2005

Last remaining residential houses and outbuildings burned.

2006

Testing of 11F2177 during NRCS training program.
Norris/Wilder farm office burned by arsonist.

2007

Pumps turned off at Emiquon, restoration of Thompson and Flag lakes begins.

Dickson Pond restored in Butt Tract, used as propagation facility for rearing endangered fish after unusually wet years significantly increases pond size and depth.

Informal multi-institutional partnership formed between University of Illinois-Springfield, USFWS, TNC, and Dickson Mounds Museum to focus on mutually beneficial aspects provided by Emiquon restoration.

USFWS provides funding for Edwin Hajic to conduct a geomorphic and geoarchaeological assessment of the Wilder and Globe tracts.        
2008

Multi-year archaeological field school begins at Emiquon, sponsored by Michigan State University, TNC, and Dickson Mounds Museum.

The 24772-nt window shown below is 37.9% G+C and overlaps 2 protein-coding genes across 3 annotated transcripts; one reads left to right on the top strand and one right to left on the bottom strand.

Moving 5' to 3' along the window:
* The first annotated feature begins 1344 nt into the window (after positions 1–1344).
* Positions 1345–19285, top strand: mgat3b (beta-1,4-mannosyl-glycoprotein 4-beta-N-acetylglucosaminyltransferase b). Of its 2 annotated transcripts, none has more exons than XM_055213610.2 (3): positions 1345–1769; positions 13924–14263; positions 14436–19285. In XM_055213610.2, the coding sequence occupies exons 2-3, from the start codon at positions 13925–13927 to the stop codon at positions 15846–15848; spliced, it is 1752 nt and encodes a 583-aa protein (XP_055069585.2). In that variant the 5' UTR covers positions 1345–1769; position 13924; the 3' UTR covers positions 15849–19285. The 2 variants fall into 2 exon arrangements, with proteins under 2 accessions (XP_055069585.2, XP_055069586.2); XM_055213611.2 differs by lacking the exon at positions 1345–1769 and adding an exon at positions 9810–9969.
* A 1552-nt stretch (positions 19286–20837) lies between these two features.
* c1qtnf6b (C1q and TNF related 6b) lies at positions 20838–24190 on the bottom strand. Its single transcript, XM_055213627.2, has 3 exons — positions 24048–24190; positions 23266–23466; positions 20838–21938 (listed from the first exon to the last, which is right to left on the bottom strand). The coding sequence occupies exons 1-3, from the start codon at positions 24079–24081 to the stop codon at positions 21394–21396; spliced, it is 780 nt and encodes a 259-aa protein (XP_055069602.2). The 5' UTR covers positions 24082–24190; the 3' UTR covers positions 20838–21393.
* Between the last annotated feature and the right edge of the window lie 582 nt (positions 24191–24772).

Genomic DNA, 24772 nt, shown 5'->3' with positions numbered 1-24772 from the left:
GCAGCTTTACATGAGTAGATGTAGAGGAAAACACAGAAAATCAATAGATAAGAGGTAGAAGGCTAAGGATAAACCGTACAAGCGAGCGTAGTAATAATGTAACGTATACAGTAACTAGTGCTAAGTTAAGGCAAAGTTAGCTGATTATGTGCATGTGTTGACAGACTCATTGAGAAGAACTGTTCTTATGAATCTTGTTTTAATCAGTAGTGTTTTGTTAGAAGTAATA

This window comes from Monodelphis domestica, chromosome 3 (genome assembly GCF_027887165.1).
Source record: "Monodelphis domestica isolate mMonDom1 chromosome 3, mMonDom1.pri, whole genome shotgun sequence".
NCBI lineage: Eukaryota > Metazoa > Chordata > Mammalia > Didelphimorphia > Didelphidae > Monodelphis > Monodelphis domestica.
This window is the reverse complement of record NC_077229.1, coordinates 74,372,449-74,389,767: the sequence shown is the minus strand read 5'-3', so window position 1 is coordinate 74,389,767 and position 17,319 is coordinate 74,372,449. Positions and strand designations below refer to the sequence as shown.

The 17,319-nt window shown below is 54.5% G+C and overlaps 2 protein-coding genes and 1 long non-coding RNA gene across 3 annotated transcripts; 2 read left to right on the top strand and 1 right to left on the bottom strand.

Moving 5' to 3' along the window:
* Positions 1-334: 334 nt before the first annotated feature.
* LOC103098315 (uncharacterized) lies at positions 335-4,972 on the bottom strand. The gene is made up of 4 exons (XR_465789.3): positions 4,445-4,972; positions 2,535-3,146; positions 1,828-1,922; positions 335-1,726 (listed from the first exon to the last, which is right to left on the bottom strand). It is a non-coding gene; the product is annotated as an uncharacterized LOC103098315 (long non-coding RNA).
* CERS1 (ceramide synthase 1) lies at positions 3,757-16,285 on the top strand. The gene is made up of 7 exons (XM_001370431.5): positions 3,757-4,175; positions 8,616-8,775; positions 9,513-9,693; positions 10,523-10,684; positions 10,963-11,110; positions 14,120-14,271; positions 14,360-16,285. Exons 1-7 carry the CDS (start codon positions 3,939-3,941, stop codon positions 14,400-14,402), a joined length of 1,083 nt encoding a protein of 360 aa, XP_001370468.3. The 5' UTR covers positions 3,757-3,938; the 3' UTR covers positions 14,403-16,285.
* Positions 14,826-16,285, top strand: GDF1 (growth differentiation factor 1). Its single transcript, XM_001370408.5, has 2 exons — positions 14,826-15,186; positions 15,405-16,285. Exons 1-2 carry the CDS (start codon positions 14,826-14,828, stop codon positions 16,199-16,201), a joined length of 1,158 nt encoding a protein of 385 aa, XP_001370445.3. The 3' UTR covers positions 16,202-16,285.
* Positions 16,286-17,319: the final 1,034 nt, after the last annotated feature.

University of Illinois-Springfield Emiquon Field Station opens, renamed Alfred O. and Barbara Cordwell Thirkildsen Field Station in 2009.

Archaeological excavation at 11F27 in aftermath of waterline trenching.

TNC purchases 25.6-acre Hoover property.

2009

USFWS purchases 400 acres of North Globe from TNC, which retains 74.56 acres of the property.

Second season multi-institutional field school at Morton site.

Archaeological shovel test excavations in advance of planned roadways in area of former farm houses at west edge of Thompson Lake documents no archaeological remains.

Archaeological machine test excavations in advance of planned roadways and infrastructure locations across 11F680-11F3176 produces no evidence of archaeological remains.  New information gained about landform substructure.

2010

Ameren utility trench cut across 11F3122 little impacts site.

Third season of multi-institutional field school at Morton site.

Construction of roadway infrastructure exposes another archaeological site 11Fxxxx.